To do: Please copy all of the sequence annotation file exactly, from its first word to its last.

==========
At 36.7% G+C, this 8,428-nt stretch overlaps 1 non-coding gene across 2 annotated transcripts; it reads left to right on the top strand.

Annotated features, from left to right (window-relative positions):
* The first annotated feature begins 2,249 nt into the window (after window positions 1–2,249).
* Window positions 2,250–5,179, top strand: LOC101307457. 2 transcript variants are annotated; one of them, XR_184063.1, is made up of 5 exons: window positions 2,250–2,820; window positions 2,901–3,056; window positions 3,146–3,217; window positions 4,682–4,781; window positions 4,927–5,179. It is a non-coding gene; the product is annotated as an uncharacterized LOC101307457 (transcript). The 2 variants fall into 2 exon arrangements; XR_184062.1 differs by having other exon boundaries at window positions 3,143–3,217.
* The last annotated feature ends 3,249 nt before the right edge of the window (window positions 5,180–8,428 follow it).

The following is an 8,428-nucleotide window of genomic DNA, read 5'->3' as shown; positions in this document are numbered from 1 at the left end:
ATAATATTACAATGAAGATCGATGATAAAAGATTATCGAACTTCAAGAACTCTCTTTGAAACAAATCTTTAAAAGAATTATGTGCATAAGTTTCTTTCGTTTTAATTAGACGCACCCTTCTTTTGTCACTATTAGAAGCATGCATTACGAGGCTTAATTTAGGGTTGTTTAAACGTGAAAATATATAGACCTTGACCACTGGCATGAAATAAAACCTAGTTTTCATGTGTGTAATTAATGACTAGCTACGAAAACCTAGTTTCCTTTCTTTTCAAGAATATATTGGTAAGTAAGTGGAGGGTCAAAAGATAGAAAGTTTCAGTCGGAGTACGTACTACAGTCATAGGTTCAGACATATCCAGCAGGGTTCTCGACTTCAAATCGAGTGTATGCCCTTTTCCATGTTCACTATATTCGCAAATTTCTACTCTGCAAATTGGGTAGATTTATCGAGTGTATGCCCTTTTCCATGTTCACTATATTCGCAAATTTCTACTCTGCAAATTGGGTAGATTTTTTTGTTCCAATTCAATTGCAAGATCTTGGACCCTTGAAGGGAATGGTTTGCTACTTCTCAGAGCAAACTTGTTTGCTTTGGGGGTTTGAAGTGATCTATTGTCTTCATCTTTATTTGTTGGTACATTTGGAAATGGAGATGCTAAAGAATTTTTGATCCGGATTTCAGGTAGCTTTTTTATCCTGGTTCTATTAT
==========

At 36.7% G+C, this 8,428-nt stretch overlaps 1 non-coding gene across 2 annotated transcripts; it reads left to right on the top strand.

Annotated features, from left to right (window-relative positions):
* The first annotated feature begins 2,249 nt into the window (after window positions 1–2,249).
* Window positions 2,250–5,179, top strand: LOC101307457. 2 transcript variants are annotated; one of them, XR_184063.1, is made up of 5 exons: window positions 2,250–2,820; window positions 2,901–3,056; window positions 3,146–3,217; window positions 4,682–4,781; window positions 4,927–5,179. It is a non-coding gene; the product is annotated as an uncharacterized LOC101307457 (transcript). The 2 variants fall into 2 exon arrangements; XR_184062.1 differs by having other exon boundaries at window positions 3,143–3,217.
* The last annotated feature ends 3,249 nt before the right edge of the window (window positions 5,180–8,428 follow it).

The following is an 8,428-nucleotide window of genomic DNA, read 5'->3' as shown; positions in this document are numbered from 1 at the left end:
ATAATATTACAATGAAGATCGATGATAAAAGATTATCGAACTTCAAGAACTCTCTTTGAAACAAATCTTTAAAAGAATTATGTGCATAAGTTTCTTTCGTTTTAATTAGACGCACCCTTCTTTTGTCACTATTAGAAGCATGCATTACGAGGCTTAATTTAGGGTTGTTTAAACGTGAAAATATATAGACCTTGACCACTGGCATGAAATAAAACCTAGTTTTCATGTGTGTAATTAATGACTAGCTACGAAAACCTAGTTTCCTTTCTTTTCAAGAATATATTGGTAAGTAAGTGGAGGGTCAAAAGATAGAAAGTTTCAGTCGGAGTACGTACTACAGTCATAGGTTCAGACATATCCAGCAGGGTTCTCGACTTCAAATCGAGTGTATGCCCTTTTCCATGTTCACTATATTCGCAAATTTCTACTCTGCAAATTGGGTAGATTTATCGAGTGTATGCCCTTTTCCATGTTCACTATATTCGCAAATTTCTACTCTGCAAATTGGGTAGATTTTTTTGTTCCAATTCAATTGCAAGATCTTGGACCCTTGAAGGGAATGGTTTGCTACTTCTCAGAGCAAACTTGTTTGCTTTGGGGGTTTGAAGTGATCTATTGTCTTCATCTTTATTTGTTGGTACATTTGGAAATGGAGATGCTAAAGAATTTTTGATCCGGATTTCAGGTAGCTTTTTTATCCTGGTTCTATTAT